3 Brooklyn media projects demo at NYC Media Lab's Annual Summit - Technical.ly Brooklyn

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Sep. 23, 2014 9:43 am

3 Brooklyn media projects demo at NYC Media Lab’s Annual Summit

From data viz to news discovery, the borough was well represented.

Mor Naaman presents at the NYC Media Lab's 2014 Annual Summit.

(Photo by Brady Dale)

Downtown’s nonprofit, institutional research coalition, the NYC Media Lab, held its annual summit on Friday at the New School in Manhattan. The summit featured academics and newsmakers discussing ways in which they are innovating in the news and media space.

Here are a few Brooklyn-related notes from the presentations:

  • R. Luke Dubois from NYU-Poly showed a few of his fascinating media/art projects, mostly related to romance. He’s made maps of the U.S., showing states color coded on continuums of loneliness, cynicism, kinkiness, etc. The project is called “A More Perfect Union.” This data is based on over 19 million online dating profiles that he’s downloaded. The project also shows the dominant word used in dating profiles for most cities in the country and many of the neighborhoods of New York (this reporter lives somewhere between “Kept” and “Fanatic”).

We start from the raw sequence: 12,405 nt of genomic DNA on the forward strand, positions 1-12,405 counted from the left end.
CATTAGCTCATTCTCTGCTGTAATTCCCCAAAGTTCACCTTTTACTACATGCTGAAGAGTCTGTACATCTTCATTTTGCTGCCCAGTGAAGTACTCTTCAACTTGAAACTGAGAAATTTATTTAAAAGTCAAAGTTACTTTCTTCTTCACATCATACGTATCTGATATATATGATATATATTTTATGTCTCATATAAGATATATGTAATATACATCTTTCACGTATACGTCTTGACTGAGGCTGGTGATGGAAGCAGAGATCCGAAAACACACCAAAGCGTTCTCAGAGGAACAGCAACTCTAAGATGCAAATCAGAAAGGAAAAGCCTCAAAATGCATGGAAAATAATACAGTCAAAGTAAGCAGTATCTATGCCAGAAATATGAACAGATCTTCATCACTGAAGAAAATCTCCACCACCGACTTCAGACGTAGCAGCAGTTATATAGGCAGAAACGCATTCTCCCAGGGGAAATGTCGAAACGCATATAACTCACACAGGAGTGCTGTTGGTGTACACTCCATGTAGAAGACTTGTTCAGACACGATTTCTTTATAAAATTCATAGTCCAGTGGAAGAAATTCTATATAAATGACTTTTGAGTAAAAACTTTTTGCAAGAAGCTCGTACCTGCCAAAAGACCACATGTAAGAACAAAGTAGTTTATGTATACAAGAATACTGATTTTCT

• David Carroll, of Glossy (which we wrote about here), debuted the new design for the site at the event. It loaded slowly, which is the risk you take during a live demo at a big event. One slick new feature he showed was the ability for users to turn the logos of magazines on or off as they browsed. The new beta version isn’t up yet, but readers can sign up to be notified when it is. Carroll explained that Glossy’s approach makes it an outlier in terms of unbundled but curated content, in the online media discovery landscape.

    Continuum of media discovery products, from bundled to unbundled and curated to uncurated.

    Slide showing where Glossy.io fits on the news discovery continuum. (Photo by Brady Dale)

  • Gabriel Winer of NYU-Poly described “The Satellite,” a real-time portrait of the Earth, continuously updated from satellite data. Viewers will be able watch hurricanes as they form and see the aurora borealis from space. Despite all of our advanced computing, though, Winer said, “It’s hard to model clouds.”

While no longer based in Brooklyn, Seen.co was born here. Check out its roundup page, collecting the best tweets from the event. Mor Naaman, a cofounder at Seen and one of the professors helping to put together the Cornell Technion on Roosevelt Island told a story of going to Stanford and often being told “this is the place and the time is now.” Naaman said that may have been true, but New York has become the place and it’s time is now. Word.

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